Wednesday, March 7, 2018

as though we’re incredibly stupid

First reactions to Staying Alive after many years of not watching it: I still know this song, and wow, Kurtwood Smith is in this. [Alas, he disappears quickly.] Roger Ebert called Staying Alive "a big disappointment... [not] really a movie at all, but an endless series of musical interludes between dramatic scenes that aren't there... a Walkman for the eyes." I grew up on this movie and not it's predecessor, Saturday Night Fever; I'd seen Saturday Night Fever, of course, but for whatever reason--probably because this movie is less gritty and certainly doesn't get anywhere near abortion--we had this one on VHS and watched it often. It may be cheesy, it may be "a Walkman for the eyes" but, you know what, sometimes that is exactly what you need from a film. (Plus, it was #8 at the box office for 1983.)

When Tony Manero (John Travolta) eyes the mirror ball at the club where he works as a waiter, I'm sure plenty of people in the audience were very disappointed. They wanted a down-to-earth story like Saturday Night Fever, they wanted the "old neighborhood" and the "Brooklyn eccentricity". The film won razzies and has a 0% on Rotten Tomatoes.

But--and, to be fair, this is going on memory from childhood and could change in this viewing tonight--I still like it.

 

 

 

 

 

We get a montage of Tony and Laura (Finola Hughes) wandering around, rather than showing their relationship actually growing... and she's basically gonna be dismissive of him once we see them in bed, so the montage feels out of place, but what's more interesting is it makes me want to watch Two of a Kind, where Travolta plays a more likable asshole than he does here. And, I realized, that movie should really be on this childhood deconstruction list, so I added it. Expect it soon.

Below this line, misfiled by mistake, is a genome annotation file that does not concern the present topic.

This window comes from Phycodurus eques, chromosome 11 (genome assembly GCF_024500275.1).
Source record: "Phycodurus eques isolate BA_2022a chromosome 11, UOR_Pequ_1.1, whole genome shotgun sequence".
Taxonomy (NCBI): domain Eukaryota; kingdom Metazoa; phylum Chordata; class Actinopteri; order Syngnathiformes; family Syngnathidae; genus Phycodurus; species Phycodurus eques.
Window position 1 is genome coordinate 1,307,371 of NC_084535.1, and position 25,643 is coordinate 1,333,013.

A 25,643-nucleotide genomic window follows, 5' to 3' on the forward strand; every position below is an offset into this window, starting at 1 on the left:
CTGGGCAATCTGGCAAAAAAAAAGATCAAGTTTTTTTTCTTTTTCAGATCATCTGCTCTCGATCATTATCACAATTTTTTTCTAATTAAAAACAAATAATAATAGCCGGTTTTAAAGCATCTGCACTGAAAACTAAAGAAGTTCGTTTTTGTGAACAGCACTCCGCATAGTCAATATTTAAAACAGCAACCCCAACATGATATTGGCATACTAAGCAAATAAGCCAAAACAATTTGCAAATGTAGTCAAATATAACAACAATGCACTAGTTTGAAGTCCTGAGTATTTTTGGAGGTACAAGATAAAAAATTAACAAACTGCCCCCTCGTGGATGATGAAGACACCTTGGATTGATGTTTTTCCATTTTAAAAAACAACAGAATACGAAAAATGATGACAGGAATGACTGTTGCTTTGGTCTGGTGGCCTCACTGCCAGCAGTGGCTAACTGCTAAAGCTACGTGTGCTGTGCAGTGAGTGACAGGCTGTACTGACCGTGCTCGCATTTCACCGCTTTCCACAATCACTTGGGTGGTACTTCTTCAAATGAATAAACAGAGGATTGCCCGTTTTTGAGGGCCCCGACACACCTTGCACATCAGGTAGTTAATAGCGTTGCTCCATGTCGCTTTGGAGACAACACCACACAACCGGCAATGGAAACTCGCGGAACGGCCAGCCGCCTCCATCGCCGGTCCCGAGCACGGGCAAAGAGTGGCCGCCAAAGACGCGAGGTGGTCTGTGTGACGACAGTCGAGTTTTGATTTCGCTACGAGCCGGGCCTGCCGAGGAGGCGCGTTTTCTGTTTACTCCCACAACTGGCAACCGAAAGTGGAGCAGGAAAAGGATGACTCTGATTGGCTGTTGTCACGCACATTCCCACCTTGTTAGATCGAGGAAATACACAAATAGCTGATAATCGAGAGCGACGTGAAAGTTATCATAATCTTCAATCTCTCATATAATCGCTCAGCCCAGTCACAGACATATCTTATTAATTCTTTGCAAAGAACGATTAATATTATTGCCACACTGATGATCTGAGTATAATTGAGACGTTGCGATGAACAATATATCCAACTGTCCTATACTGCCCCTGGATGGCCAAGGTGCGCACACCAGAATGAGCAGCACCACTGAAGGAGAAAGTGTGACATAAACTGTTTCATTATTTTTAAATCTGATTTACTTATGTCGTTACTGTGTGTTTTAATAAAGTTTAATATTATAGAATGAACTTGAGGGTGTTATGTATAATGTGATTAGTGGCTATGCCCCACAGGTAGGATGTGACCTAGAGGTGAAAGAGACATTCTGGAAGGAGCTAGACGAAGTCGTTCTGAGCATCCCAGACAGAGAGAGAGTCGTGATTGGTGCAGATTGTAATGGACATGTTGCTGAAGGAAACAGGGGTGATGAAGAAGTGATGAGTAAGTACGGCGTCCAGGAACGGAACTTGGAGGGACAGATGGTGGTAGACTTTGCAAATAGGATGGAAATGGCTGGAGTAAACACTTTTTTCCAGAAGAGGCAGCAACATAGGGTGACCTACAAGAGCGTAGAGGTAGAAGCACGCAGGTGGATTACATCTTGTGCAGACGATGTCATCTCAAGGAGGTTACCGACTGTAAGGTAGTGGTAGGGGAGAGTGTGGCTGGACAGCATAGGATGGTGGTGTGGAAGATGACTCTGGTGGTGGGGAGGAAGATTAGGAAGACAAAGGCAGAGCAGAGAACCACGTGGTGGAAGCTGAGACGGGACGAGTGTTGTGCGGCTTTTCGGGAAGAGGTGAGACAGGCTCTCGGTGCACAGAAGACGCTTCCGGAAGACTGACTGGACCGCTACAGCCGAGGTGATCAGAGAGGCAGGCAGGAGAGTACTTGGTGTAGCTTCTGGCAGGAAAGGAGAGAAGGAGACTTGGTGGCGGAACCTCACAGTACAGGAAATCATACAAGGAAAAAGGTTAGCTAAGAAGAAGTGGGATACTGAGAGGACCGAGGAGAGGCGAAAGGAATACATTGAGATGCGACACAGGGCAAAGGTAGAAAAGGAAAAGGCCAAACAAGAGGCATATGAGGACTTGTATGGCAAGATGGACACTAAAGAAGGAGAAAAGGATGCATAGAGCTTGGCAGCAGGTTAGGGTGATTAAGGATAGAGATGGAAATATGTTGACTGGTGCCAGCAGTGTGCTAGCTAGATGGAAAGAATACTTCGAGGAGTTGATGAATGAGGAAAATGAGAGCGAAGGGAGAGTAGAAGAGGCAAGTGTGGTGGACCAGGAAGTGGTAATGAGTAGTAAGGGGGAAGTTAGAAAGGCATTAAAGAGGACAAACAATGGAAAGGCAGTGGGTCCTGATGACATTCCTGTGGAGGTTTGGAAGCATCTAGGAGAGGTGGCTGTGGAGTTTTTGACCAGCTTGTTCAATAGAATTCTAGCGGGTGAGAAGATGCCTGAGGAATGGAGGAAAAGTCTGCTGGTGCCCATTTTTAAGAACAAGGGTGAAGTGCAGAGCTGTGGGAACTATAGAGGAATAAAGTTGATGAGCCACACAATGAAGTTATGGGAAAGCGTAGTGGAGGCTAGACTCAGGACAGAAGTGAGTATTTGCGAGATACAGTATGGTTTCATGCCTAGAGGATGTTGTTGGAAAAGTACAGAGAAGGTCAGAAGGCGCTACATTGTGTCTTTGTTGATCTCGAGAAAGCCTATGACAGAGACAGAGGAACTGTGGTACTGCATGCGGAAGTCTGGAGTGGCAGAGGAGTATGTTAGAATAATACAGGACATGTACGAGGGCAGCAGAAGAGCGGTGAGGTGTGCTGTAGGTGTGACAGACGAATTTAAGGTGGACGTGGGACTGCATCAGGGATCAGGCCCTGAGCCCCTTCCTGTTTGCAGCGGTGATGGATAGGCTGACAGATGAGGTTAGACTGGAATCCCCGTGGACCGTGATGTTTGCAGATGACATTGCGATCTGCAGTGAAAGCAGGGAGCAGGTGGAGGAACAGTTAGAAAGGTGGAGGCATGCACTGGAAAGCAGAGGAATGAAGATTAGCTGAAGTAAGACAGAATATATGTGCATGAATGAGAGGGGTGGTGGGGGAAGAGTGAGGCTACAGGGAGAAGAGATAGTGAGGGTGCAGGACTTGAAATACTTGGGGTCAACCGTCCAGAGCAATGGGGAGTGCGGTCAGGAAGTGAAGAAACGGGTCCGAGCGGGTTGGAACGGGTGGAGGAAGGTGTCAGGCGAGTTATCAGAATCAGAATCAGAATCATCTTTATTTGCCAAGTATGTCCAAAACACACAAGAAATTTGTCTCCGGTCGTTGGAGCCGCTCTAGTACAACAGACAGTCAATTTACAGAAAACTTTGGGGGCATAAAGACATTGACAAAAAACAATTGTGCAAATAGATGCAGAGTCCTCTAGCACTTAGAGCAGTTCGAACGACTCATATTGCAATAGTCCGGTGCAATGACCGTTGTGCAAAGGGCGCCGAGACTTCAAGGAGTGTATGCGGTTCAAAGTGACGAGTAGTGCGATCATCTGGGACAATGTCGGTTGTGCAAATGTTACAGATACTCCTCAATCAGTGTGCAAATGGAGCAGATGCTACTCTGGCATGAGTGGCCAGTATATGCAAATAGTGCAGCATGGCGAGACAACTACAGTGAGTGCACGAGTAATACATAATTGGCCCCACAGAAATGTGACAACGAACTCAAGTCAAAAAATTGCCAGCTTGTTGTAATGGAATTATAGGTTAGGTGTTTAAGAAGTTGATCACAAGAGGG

And, there was just an amazing moment in this film. Tony is pacing in the lobby of his apartment building, waiting for the pay phone to ring, notification that he got the Satan's Alley dancing gig. He's listening to a tiny radio, the phone rings, he answers, then yells for someone to turn down the radio, beat, and he turns down the volume on the portable in his hand, and goes back to the phone call.

And, this film is dying to be an actual musical. So many of its songs have lyrics that are quite on-the-nose. For example, Tony listening to "Look Out for Number One" or Carl (Frank Stallone) singing "Waking Up" when he's clearly jealous of Jackie (Cynthia Rhodes) talking to Tony.

(Sidenote: why are these Christmas-set movies coming out in the summer? I mean, Christmas is barely relevant to this particular film, but it's interesting that we've got Christmas here and we had Christmas (much more prevalent and thematically relevant) in Trading Places and these movies came out in June and July.)

Seriously, though, I know that Hollywood loves to remake good movies for some reason lately rather than remaking crap and fixing what's wrong. I'm imagining Staying Alive as an actual musical, maybe even a stage musical, and I like the idea of it. Let it be set when it's set, keep the Bee Gees music, Keep the Satan's Alley S&M cheese, but I think by making the story a musical, without any other significant changes, you would actually ground it more in reality. The kind of thing that seems ironic. Raise the fantasy to ground the reality. Universalize it through the emotional expression inherent in song. Putting the songs above the action separates them too much from the characters. This is basically the characters' innermost thoughts and feelings coming out and we get montages.

Sure, I wasn't old enough to be disappointed that this came from Saturday Night Fever. But, also, however simplistic the plot here, it works.

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